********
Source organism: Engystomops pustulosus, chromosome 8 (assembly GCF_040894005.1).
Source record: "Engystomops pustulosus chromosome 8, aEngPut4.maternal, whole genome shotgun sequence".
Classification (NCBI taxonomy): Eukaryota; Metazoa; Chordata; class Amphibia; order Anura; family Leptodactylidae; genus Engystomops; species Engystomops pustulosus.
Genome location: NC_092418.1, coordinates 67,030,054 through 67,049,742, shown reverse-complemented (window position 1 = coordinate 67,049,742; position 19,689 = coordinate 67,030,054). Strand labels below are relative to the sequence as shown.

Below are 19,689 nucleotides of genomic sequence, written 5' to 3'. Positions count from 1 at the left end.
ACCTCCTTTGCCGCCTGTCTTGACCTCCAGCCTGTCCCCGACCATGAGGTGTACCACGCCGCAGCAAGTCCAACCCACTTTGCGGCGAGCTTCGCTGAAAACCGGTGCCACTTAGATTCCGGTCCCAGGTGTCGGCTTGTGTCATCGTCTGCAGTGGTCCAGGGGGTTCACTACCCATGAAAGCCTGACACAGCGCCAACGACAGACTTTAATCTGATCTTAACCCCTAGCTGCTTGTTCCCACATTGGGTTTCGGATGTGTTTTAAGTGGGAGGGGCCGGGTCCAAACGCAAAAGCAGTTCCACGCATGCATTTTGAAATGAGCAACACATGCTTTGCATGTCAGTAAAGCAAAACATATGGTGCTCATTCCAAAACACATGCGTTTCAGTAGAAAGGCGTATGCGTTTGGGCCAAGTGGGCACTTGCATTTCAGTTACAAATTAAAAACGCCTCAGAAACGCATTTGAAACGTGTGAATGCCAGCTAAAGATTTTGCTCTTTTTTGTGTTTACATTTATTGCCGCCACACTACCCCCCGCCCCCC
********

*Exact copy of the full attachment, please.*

Source organism: Engystomops pustulosus, chromosome 8 (assembly GCF_040894005.1).
Source record: "Engystomops pustulosus chromosome 8, aEngPut4.maternal, whole genome shotgun sequence".
Classification (NCBI taxonomy): Eukaryota; Metazoa; Chordata; class Amphibia; order Anura; family Leptodactylidae; genus Engystomops; species Engystomops pustulosus.
Genome location: NC_092418.1, coordinates 67,030,054 through 67,049,742, shown reverse-complemented (window position 1 = coordinate 67,049,742; position 19,689 = coordinate 67,030,054). Strand labels below are relative to the sequence as shown.

Below are 19,689 nucleotides of genomic sequence, written 5' to 3'. Positions count from 1 at the left end.
ACCTCCTTTGCCGCCTGTCTTGACCTCCAGCCTGTCCCCGACCATGAGGTGTACCACGCCGCAGCAAGTCCAACCCACTTTGCGGCGAGCTTCGCTGAAAACCGGTGCCACTTAGATTCCGGTCCCAGGTGTCGGCTTGTGTCATCGTCTGCAGTGGTCCAGGGGGTTCACTACCCATGAAAGCCTGACACAGCGCCAACGACAGACTTTAATCTGATCTTAACCCCTAGCTGCTTGTTCCCACATTGGGTTTCGGATGTGTTTTAAGTGGGAGGGGCCGGGTCCAAACGCAAAAGCAGTTCCACGCATGCATTTTGAAATGAGCAACACATGCTTTGCATGTCAGTAAAGCAAAACATATGGTGCTCATTCCAAAACACATGCGTTTCAGTAGAAAGGCGTATGCGTTTGGGCCAAGTGGGCACTTGCATTTCAGTTACAAATTAAAAACGCCTCAGAAACGCATTTGAAACGTGTGAATGCCAGCTAAAGATTTTGCTCTTTTTTGTGTTTACATTTATTGCCGCCACACTACCCCCCGCCCCCC